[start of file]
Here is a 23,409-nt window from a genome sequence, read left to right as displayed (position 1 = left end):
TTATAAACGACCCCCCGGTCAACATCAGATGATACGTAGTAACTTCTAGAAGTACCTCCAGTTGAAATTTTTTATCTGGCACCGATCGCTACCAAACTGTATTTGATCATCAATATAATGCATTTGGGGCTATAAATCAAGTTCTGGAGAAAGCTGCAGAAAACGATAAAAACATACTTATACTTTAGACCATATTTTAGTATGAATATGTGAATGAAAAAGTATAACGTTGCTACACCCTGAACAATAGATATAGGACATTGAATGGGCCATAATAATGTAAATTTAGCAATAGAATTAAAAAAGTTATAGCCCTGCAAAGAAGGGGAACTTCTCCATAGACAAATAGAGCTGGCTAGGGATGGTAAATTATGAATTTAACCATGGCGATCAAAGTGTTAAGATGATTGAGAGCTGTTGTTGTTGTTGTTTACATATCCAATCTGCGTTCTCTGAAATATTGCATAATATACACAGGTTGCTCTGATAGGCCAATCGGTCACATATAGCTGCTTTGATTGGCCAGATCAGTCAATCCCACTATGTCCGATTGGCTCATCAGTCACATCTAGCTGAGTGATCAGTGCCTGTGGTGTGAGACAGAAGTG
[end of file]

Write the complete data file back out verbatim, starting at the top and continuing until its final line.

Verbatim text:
Here is a 23,409-nt window from a genome sequence, read left to right as displayed (position 1 = left end):
TTATAAACGACCCCCCGGTCAACATCAGATGATACGTAGTAACTTCTAGAAGTACCTCCAGTTGAAATTTTTTATCTGGCACCGATCGCTACCAAACTGTATTTGATCATCAATATAATGCATTTGGGGCTATAAATCAAGTTCTGGAGAAAGCTGCAGAAAACGATAAAAACATACTTATACTTTAGACCATATTTTAGTATGAATATGTGAATGAAAAAGTATAACGTTGCTACACCCTGAACAATAGATATAGGACATTGAATGGGCCATAATAATGTAAATTTAGCAATAGAATTAAAAAAGTTATAGCCCTGCAAAGAAGGGGAACTTCTCCATAGACAAATAGAGCTGGCTAGGGATGGTAAATTATGAATTTAACCATGGCGATCAAAGTGTTAAGATGATTGAGAGCTGTTGTTGTTGTTGTTTACATATCCAATCTGCGTTCTCTGAAATATTGCATAATATACACAGGTTGCTCTGATAGGCCAATCGGTCACATATAGCTGCTTTGATTGGCCAGATCAGTCAATCCCACTATGTCCGATTGGCTCATCAGTCACATCTAGCTGAGTGATCAGTGCCTGTGGTGTGAGACAGAAGTG